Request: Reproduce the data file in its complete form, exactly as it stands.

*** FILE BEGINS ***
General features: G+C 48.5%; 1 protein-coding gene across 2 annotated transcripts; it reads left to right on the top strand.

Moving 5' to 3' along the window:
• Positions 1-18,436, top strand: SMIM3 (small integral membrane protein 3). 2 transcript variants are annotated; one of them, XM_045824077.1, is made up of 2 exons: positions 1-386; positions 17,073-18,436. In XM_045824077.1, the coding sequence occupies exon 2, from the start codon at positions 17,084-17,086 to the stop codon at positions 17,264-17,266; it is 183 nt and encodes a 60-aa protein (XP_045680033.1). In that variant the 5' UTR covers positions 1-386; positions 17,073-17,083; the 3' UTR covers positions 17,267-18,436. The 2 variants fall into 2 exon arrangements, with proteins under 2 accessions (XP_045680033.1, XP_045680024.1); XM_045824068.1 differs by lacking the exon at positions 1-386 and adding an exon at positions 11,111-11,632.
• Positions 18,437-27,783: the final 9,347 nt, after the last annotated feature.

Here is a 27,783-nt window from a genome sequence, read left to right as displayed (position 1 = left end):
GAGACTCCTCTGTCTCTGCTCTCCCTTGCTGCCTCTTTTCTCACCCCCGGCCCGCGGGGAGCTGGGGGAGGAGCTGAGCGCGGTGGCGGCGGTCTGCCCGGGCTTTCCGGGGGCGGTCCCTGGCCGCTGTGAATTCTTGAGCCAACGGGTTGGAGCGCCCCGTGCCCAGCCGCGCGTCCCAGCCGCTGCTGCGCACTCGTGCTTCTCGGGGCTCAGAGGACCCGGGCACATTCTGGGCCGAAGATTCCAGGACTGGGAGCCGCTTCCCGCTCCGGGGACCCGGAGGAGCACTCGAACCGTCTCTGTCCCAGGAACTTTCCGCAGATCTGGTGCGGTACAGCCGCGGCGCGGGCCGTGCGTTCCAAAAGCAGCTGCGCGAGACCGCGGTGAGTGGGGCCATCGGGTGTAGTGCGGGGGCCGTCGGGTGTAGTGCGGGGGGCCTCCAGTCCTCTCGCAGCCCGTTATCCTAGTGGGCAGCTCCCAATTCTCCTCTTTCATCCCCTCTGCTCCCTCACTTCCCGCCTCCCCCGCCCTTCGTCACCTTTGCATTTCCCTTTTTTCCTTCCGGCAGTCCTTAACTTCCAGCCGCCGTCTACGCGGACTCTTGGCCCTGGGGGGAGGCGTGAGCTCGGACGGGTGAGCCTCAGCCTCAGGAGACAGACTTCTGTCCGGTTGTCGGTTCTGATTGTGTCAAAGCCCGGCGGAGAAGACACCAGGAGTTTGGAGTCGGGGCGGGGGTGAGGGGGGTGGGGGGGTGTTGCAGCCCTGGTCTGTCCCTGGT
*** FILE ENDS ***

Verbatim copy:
General features: G+C 48.5%; 1 protein-coding gene across 2 annotated transcripts; it reads left to right on the top strand.

Moving 5' to 3' along the window:
• Positions 1-18,436, top strand: SMIM3 (small integral membrane protein 3). 2 transcript variants are annotated; one of them, XM_045824077.1, is made up of 2 exons: positions 1-386; positions 17,073-18,436. In XM_045824077.1, the coding sequence occupies exon 2, from the start codon at positions 17,084-17,086 to the stop codon at positions 17,264-17,266; it is 183 nt and encodes a 60-aa protein (XP_045680033.1). In that variant the 5' UTR covers positions 1-386; positions 17,073-17,083; the 3' UTR covers positions 17,267-18,436. The 2 variants fall into 2 exon arrangements, with proteins under 2 accessions (XP_045680033.1, XP_045680024.1); XM_045824068.1 differs by lacking the exon at positions 1-386 and adding an exon at positions 11,111-11,632.
• Positions 18,437-27,783: the final 9,347 nt, after the last annotated feature.

Here is a 27,783-nt window from a genome sequence, read left to right as displayed (position 1 = left end):
GAGACTCCTCTGTCTCTGCTCTCCCTTGCTGCCTCTTTTCTCACCCCCGGCCCGCGGGGAGCTGGGGGAGGAGCTGAGCGCGGTGGCGGCGGTCTGCCCGGGCTTTCCGGGGGCGGTCCCTGGCCGCTGTGAATTCTTGAGCCAACGGGTTGGAGCGCCCCGTGCCCAGCCGCGCGTCCCAGCCGCTGCTGCGCACTCGTGCTTCTCGGGGCTCAGAGGACCCGGGCACATTCTGGGCCGAAGATTCCAGGACTGGGAGCCGCTTCCCGCTCCGGGGACCCGGAGGAGCACTCGAACCGTCTCTGTCCCAGGAACTTTCCGCAGATCTGGTGCGGTACAGCCGCGGCGCGGGCCGTGCGTTCCAAAAGCAGCTGCGCGAGACCGCGGTGAGTGGGGCCATCGGGTGTAGTGCGGGGGCCGTCGGGTGTAGTGCGGGGGGCCTCCAGTCCTCTCGCAGCCCGTTATCCTAGTGGGCAGCTCCCAATTCTCCTCTTTCATCCCCTCTGCTCCCTCACTTCCCGCCTCCCCCGCCCTTCGTCACCTTTGCATTTCCCTTTTTTCCTTCCGGCAGTCCTTAACTTCCAGCCGCCGTCTACGCGGACTCTTGGCCCTGGGGGGAGGCGTGAGCTCGGACGGGTGAGCCTCAGCCTCAGGAGACAGACTTCTGTCCGGTTGTCGGTTCTGATTGTGTCAAAGCCCGGCGGAGAAGACACCAGGAGTTTGGAGTCGGGGCGGGGGTGAGGGGGGTGGGGGGGTGTTGCAGCCCTGGTCTGTCCCTGGT